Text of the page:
In which Our Lass has a ride on a horse which I fail to photograph well due to a belligerent goat trying to pick a fight with Our Dog
Prussia, once the home of the straight-backed German soldier with the duelling-scar, now a peaceful farming region full of small villages, low rolling hills and small forests. Prussia, in fact, doesn’t exist any more but the land around parts of North Moravia used to be Prussia and so off to ex-Prussia we went.
This little expedition was aimed at gathering mushrooms and riding a horse. In that order. In reality of course, the plan went wrong from the very beginning. There are 2 roads which go in the direction we wanted; a fairly direct one and a tortuous winding one which goes through every tiny village and low-speed limit imaginable. Of course the direct one was shut. Not closed with warning signs and a diversion set up or anything, just shut.
That’s how we came to be crawling through endless Silesian villages behind a succession of tractors, farm wagons and at one stage, a horse and cart, when we should have been winding up the mushroom hunt and heading for the stables. No matter, the landscape is picturesque, the sun was shining and Our Kid was sound asleep.
The village of Brantice, when we arrived, was a collection of smallholdings; buildings with huge gardens full of apple trees or vegetable patches, very much like the landscape of South Moravia. All of the buildings were old, probably pre-First World War and some of them were obviously flood-damaged. Flooding in the Czech Republic has been serious at times in the past, as it has over large areas of Central Europe. A lot of money has been spent over the last few years on improving river banks and other forms of flood defence but when you see where the render has been removed a metre and a half up the wall of a house and you’re 3 metres above the current river level, it gives you an idea how fearsome these floods can get.
People were walking along every road carrying large baskets full of mushrooms as we drove through the village, so we had high hopes for later on. Our first problem, though, were the inhabitants of the farm where the horses were. A garden full of puppies of various sizes was going frantic by the gate at Our Dog, who was also going frantic trying to get in to meet them. Beyond a fence some geese were adding to the ruckus and a goat was wandering around the horse field getting under the horses’ feet and generally making a nuisance of itself.
As is customary in farming villages, a small girl of about 13 was in charge of everything. She dragged the dogs out of the way, scolded the geese and ushered us into the horse field. Here I began to feel, in the presence of dirty big horses, that having Our Kid in a pushchair was less than ideal. Horses can move a lot faster than I can move a pushchair and Our Dog was determined to go and give everything a jolly good sniffing. Our Dog knows all about horses and likes them a lot but these horses didn’t know Our Dog and were getting skittish. Our Dog had me on a lead as well, so I was being dragged around trying to keep the pushchair and the dog under some sort of control, when the goat put in an appearance.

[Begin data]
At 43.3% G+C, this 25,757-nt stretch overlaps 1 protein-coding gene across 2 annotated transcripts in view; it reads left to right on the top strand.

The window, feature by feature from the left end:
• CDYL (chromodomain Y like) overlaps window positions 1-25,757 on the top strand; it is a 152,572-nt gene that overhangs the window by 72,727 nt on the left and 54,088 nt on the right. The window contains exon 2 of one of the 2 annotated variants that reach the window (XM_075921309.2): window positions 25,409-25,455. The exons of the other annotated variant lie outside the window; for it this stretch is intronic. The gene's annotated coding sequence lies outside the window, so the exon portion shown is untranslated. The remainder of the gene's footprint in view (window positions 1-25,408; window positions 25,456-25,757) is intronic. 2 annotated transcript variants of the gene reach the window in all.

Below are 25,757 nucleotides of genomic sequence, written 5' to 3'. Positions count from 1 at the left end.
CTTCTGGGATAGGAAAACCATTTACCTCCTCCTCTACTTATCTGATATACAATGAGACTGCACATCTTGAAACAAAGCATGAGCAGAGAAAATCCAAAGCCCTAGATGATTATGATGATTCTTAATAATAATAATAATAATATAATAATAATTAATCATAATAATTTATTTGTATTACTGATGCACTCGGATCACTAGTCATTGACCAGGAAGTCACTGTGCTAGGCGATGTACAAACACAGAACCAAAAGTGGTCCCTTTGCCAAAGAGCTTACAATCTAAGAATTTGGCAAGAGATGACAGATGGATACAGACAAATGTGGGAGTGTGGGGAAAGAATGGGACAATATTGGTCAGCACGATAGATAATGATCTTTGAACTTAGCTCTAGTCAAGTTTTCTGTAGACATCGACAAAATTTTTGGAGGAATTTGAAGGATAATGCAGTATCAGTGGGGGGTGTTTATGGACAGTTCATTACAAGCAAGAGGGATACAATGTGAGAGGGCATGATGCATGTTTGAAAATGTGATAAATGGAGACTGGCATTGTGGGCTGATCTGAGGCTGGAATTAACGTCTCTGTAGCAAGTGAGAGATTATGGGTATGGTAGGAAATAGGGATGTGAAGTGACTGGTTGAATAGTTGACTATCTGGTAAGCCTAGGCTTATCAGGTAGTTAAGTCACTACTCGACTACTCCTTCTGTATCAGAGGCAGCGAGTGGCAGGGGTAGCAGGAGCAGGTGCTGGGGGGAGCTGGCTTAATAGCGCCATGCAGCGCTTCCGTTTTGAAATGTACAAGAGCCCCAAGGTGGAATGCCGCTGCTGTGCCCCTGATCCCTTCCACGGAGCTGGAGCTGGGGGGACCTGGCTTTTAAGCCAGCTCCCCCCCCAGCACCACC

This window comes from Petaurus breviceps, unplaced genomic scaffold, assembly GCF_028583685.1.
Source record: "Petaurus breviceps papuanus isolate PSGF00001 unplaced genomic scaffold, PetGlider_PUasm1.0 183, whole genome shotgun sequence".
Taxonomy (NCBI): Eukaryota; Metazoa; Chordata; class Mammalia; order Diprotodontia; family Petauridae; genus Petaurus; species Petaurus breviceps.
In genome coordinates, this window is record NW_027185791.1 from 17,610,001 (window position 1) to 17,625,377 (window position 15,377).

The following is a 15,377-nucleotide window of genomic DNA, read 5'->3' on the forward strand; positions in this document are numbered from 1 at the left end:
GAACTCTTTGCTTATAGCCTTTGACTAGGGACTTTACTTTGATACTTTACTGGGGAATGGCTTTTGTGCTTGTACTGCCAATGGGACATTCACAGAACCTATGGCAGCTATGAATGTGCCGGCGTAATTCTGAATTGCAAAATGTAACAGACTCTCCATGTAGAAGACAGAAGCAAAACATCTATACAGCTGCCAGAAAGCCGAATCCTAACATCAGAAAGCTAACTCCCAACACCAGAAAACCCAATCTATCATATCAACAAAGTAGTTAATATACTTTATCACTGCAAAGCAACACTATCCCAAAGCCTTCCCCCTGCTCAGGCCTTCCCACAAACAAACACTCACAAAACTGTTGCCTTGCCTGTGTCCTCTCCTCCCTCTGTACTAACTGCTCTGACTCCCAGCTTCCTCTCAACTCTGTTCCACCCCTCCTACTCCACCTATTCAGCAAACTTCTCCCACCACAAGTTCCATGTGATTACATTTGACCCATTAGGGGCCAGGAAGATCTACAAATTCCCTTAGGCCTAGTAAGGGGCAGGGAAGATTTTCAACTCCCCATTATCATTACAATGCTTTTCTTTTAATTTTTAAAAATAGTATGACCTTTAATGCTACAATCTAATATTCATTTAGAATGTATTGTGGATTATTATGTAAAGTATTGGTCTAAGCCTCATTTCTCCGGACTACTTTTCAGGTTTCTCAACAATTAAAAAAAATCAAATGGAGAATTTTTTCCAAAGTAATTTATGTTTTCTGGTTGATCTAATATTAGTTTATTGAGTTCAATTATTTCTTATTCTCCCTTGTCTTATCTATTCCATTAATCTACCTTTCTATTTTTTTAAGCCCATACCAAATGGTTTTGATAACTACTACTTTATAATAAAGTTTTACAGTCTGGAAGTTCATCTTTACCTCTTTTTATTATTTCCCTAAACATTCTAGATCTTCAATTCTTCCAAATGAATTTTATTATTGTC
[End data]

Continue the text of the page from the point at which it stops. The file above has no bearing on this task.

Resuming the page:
‘He doesn’t like dogs.’ Explained the all-wise farm girl as she held a horse steady for Our Lass to mount. Oh good, I’ll just get on with taking pictures then, shall I? Fortunately, I had packed the correct equipment for one-handed photography (an ancient point-and-shoot, fully automatic, 4 mega pixel Canon in Our case). Our Lass had managed to get on the horse and was off for a slow canter, as one to the manner born. Our Kid had never seen his Mum on the back of a horse before and wasn’t totally sure he liked the idea, but as he was securely strapped into his pushchair, there wasn’t a lot he could do about it. So with one hand manoeuvering Our Kid to keep myself between him and the goat, my camera in the other hand and Our Dog’s lead round my neck and shoulder, I managed to get these 2 photos before it all went wrong.
As Our Lass went round the field, she disappeared behind a tree stump. Obviously she had disappeared off the face of the planet as far as Our Dog was concerned, because she went frantic. She raced off to look behind the tree stump, which spooked the goat into a full-frontal attack, in turn making the second horse prance around nervously and giving me a nasty rope-burn as the lead went tight. Then then I got tied up in knots as she simultaneously tried to watch Our Lass, stay out from under the horse’s feet and threaten the goat into leaving Our Kid alone.
I had to give up on the photography, wrestle Our Dog back under control and put Our Kid up on my shoulders, away from the goat, which was circling at a safe distance and bleating belligerently. Our Dog was having none of it and tried a counter attack on the goat, giving me rope burn on the other side of my neck and nearly dismounting Our Kid. The goat backed off but then Our Lass went behind the tree stump again and Our Dog earned herself a few sharp words and a taste of strangulation because I was ready for her frantic rush this time and held the lead tight.